World Notes: Brazil, Turkey, Laos – and more

Brazil: Construction workers revolt

Some 80,000 workers stopped work in mid March at hydroelectric plants, refineries, and electric generating facilities in “the biggest social protest by workers in many years,” according to

Aat a hydroelectric construction site on the Madeira River, over 20,000 workers headed for their homes. Work was still down several weeks later. As of April 14, the government was preparing to set baseline work conditions. Complaints had proliferated of labor recruiter trickery, no overtime pay, company store debt, abusive security forces, and private jails. The Movement of those Affected by Dams attributes the revolt to “authoritarianism and the drive for accumulation of wealth through the exploitation of both nature and the workers.”


Turkey: Greenpeace protests Arctic oil drilling

Until gale winds forced their departure, protesting Greenpeace climbers on April 22 were perched 80 feet above Sea of Marmara waters on the side of the world’s second largest oil exploration rig. The Leiv Eiriksson was proceeding from Turkey to Baffin Bay off Greenland to drill four exploratory wells. It’s the first of many such ventures in Arctic waters, the UK Guardian says. To operate the rig, owner Cairn Company, yet to release a spill response plan, will be paying $500,000 a day and $500 million in coming months. Greenpeace spokesperson Ben Ayliffe affirmed, “Any Arctic spill would be very difficult, if not impossible, to contain and clean up.” “This is the most controversial rig in the world,” he claimed.


Laos: Decision on contested dam is put off

On 19 April, three members of the Mekong River Commission, Thailand, Cambodia, and Vietnam, put off approval of a future dam upstream in Laos, the Commission’s fourth member. The meeting in Vientiane deferred a decision pending an upcoming ministerial meeting. Environmentalists warn the $3.8 billion dam project will cause the extinction of dozens of fish species and threaten the livelihoods and food security of millions of people living in downstream countries. Laos, hoping to benefit from electric power sales, has already begun construction on the dam, reports the IRIN news service. In all, 11 dams have been proposed for the Lower Mekong River in response to a six percent annual rise in electrical power use, mainly in Thailand and Vietnam.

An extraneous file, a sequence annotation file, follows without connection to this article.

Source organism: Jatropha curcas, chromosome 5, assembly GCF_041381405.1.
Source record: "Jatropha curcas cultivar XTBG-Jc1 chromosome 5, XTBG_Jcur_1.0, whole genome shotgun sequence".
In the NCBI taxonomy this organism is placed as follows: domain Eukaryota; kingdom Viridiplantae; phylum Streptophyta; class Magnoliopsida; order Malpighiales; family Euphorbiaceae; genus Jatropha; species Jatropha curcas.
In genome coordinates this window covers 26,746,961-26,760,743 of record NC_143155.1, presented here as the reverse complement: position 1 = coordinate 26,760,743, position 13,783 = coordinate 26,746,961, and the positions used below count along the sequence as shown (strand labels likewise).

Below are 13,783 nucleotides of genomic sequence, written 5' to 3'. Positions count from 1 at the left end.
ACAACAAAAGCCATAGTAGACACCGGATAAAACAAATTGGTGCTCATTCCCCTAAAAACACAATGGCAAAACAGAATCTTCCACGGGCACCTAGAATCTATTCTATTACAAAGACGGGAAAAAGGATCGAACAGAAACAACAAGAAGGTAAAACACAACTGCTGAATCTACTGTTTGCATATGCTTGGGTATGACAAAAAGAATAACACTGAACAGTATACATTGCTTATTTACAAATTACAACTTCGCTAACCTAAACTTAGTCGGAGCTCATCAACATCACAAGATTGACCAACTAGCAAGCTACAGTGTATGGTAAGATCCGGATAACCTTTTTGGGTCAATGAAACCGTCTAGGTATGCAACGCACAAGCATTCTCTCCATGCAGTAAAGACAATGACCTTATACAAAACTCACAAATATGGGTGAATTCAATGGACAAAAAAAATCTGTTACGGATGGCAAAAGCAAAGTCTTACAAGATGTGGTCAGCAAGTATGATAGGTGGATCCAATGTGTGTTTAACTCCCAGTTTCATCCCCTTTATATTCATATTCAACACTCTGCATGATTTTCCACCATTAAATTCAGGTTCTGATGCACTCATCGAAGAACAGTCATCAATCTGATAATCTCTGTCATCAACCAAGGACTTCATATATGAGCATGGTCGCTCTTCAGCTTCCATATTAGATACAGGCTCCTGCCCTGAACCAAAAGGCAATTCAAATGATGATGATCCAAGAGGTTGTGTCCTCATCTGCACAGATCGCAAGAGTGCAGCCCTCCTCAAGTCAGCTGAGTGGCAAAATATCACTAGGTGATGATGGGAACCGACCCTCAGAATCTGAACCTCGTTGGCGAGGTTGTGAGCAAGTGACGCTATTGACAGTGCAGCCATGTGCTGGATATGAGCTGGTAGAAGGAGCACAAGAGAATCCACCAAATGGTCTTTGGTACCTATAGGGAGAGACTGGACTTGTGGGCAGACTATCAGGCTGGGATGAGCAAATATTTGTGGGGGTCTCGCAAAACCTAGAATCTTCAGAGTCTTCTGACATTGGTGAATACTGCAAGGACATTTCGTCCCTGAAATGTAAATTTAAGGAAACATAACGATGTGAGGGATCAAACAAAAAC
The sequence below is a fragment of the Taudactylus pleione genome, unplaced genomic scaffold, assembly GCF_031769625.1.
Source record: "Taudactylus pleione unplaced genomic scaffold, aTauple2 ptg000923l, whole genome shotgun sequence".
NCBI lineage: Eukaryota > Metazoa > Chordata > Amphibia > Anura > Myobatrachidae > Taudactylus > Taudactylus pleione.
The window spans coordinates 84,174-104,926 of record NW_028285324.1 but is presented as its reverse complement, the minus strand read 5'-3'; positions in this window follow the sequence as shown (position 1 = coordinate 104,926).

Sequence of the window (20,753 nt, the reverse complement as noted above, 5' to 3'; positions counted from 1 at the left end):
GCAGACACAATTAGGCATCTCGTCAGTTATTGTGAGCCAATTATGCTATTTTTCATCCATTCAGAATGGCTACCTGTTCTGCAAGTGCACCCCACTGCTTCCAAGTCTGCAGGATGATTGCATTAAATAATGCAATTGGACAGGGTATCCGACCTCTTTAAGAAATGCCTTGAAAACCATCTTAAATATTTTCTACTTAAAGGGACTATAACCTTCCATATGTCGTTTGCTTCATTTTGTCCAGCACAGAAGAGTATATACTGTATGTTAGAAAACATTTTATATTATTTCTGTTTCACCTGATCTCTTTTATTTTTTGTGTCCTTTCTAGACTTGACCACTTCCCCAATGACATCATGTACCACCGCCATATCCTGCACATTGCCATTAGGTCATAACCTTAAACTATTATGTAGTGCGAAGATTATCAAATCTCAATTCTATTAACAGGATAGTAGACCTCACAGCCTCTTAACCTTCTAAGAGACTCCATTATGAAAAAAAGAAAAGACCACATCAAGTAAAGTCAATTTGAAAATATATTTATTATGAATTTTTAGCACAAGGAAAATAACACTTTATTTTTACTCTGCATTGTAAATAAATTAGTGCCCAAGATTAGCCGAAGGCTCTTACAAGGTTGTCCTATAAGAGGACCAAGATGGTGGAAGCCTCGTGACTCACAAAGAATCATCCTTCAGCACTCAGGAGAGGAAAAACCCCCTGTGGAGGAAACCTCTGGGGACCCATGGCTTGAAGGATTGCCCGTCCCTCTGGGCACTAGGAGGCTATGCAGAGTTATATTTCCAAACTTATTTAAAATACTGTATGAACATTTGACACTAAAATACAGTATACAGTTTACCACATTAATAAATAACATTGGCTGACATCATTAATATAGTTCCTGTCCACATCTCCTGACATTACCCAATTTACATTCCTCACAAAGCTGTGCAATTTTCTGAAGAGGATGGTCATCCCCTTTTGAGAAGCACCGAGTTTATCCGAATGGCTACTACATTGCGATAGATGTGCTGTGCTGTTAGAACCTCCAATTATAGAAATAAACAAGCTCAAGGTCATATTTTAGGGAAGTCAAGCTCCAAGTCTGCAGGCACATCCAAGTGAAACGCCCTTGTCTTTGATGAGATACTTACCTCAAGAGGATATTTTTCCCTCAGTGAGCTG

Italy: Nuclear power emerges as divisive

The Senate on April 20 approved dropping plans for a return to nuclear power, which Italy gave up on in 1987 following the Chernobyl disaster a year earlier. Critics say the Senate action represents less a rejection of nuclear power than a moratorium designed to undermine anti-nuclear sentiment as Italy heads for a referendum in June on nuclear power. Attending Chernobyl commemoration events in Kiev on April 25, Prime Minister Berlusconi confirmed that impression by praising nuclear power as the “safest” form of energy. With the EU preparing to legislate oil company responsibility for pollution up to 200 miles off shore – no longer 12 miles – oil industry uncertainty exacerbates European quandary over nuclear power, reports AFP.


Cuba: Kudos for bringing back forests

In its recently released report on the “State of the World’s Forests 2011,” the UN Food and Agriculture Organization gives Cuba high marks for achieving the highest rates in Latin America and the Caribbean for setting aside forest acreage for protective purposes. Beginning in 1998, Cuba’s forestry restoration program has added some 250,000 acres to the island’s forests. Anticipating a reforestation rate of 120,000 acres annually, Cuba plans to increase its forest coverage from 26.9 percent at present to 29 percent by 2015. Speaking of new tree plantations, national forestry director Carlos Alberto Díaz Maza says, “60 percent will be conservation forests, protecting our coasts, our river basins, and soils.” Cuba joins 11 other countries in achieving the world’s highest reforestation rates.


Iraq: Government tries to quash antigovernment and anti-U.S. protests

Widespread demonstrations, ongoing for two months, have met repression. Security forces killed 12 protesters in nationwide protests on February 25. Since then, 250 demonstrators have been wounded and many imprisoned in Kurdistan. Labor Start says enforcers include masked gunmen in civilian clothes. By mid April, the government had upped the ante. In Baghdad on April 13 police raided adjoining offices of a labor federation and a women’s group. Five days later security forces killed two protesters and wounded 30 more in Northern Iraq. CNN reports demonstrators are demanding the release of detained prisoners, improved government services, and departure of U.S. troops.

In regard to the latter, the Iraqi al-Mashriq newspaper, cited by Xinhua news on April 26, predicts, “The Iraqi government will arrange a special status” allowing 15,000 U.S. troops and thousands of foreign contractors to remain in Iraq “to protect the U.S. interests after the deadline of U.S. troops’ pullout by the end of 2011.”


Photo: Cambodian fishermen on the Mekong River at the outskirt of Phnom Penh, Cambodia, April 19. Neighboring Laos has deferred decision on erecting in the first dam on the lower Mekong River in the face of strong opposition. (Heng Sinith/AP)



W. T. Whitney Jr.
W. T. Whitney Jr.

W.T. Whitney Jr. grew up on a dairy farm in Vermont and now lives in rural Maine. He practiced and taught pediatrics for 35 years and long ago joined the Cuba solidarity movement, working with Let Cuba Live of Maine, Pastors for Peace, and the Venceremos Brigade. He writes on Latin America and health issues for the People's World.